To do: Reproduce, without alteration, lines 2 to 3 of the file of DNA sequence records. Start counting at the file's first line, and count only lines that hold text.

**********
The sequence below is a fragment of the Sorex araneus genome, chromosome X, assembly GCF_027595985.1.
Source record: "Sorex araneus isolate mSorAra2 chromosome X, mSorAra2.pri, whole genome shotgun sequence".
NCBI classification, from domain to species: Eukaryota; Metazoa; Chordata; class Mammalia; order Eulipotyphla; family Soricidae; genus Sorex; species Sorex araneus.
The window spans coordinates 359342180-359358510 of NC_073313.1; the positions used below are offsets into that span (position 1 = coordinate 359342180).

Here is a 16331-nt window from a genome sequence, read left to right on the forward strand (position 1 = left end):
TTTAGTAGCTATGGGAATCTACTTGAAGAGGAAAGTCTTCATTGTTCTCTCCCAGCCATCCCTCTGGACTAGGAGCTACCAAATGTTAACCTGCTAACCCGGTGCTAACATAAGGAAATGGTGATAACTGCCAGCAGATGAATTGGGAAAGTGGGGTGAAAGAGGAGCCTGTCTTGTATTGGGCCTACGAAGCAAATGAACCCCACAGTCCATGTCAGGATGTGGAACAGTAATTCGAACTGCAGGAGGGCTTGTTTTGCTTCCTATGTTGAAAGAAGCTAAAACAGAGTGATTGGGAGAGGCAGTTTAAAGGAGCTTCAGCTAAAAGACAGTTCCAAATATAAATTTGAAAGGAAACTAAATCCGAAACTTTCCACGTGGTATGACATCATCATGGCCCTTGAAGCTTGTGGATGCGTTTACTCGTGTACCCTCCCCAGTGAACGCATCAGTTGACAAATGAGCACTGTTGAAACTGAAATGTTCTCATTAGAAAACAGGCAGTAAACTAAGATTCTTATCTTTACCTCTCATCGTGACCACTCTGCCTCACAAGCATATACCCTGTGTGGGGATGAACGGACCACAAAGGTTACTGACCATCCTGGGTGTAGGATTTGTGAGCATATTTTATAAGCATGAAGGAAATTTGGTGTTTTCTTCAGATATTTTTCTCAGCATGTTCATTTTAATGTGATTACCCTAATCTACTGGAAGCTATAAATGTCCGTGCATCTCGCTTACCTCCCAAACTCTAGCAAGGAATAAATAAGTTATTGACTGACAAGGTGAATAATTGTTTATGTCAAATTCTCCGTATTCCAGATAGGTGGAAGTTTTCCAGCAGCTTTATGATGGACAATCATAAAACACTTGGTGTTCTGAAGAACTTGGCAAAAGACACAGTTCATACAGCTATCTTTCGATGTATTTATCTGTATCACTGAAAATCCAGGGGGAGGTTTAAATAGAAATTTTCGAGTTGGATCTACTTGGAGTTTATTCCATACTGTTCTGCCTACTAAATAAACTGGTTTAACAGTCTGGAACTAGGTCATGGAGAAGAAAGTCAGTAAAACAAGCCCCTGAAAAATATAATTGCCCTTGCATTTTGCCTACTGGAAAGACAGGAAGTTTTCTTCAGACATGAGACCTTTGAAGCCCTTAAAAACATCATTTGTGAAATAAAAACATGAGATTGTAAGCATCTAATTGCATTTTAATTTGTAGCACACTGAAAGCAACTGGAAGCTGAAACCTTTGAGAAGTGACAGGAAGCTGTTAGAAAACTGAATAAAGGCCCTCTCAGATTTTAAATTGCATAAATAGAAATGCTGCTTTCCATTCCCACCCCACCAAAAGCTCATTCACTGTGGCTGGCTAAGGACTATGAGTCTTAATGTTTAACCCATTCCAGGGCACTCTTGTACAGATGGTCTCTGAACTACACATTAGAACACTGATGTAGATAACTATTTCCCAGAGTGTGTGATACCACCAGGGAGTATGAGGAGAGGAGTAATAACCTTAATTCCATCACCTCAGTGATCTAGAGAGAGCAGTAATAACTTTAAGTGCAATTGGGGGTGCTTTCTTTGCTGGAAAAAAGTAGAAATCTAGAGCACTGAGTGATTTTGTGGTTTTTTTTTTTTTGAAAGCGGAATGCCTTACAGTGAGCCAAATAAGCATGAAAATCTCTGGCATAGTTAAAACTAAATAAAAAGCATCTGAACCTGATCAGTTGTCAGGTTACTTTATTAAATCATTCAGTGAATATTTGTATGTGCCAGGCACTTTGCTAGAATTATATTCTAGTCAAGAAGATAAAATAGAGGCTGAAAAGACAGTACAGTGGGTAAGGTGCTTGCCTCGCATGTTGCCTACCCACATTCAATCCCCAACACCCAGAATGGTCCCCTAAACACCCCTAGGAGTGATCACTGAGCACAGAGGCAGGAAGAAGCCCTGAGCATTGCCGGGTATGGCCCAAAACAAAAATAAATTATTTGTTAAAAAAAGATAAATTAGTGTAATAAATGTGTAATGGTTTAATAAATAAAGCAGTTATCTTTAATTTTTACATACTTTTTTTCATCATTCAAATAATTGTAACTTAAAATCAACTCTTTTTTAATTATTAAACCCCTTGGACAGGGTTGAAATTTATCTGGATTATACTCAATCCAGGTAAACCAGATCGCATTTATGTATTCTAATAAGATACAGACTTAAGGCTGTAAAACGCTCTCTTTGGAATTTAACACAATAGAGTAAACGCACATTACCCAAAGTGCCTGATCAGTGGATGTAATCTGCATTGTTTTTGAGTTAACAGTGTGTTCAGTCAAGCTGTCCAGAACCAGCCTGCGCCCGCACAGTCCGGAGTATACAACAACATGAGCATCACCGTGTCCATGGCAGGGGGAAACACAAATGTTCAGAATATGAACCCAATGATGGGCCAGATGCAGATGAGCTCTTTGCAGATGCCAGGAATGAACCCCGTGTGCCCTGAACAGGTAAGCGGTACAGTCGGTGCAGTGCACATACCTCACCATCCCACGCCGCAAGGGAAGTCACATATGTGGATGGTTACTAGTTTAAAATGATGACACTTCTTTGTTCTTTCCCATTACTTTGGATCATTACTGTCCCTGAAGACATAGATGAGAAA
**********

Source record: "Sorex araneus isolate mSorAra2 chromosome X, mSorAra2.pri, whole genome shotgun sequence".
NCBI classification, from domain to species: Eukaryota; Metazoa; Chordata; class Mammalia; order Eulipotyphla; family Soricidae; genus Sorex; species Sorex araneus.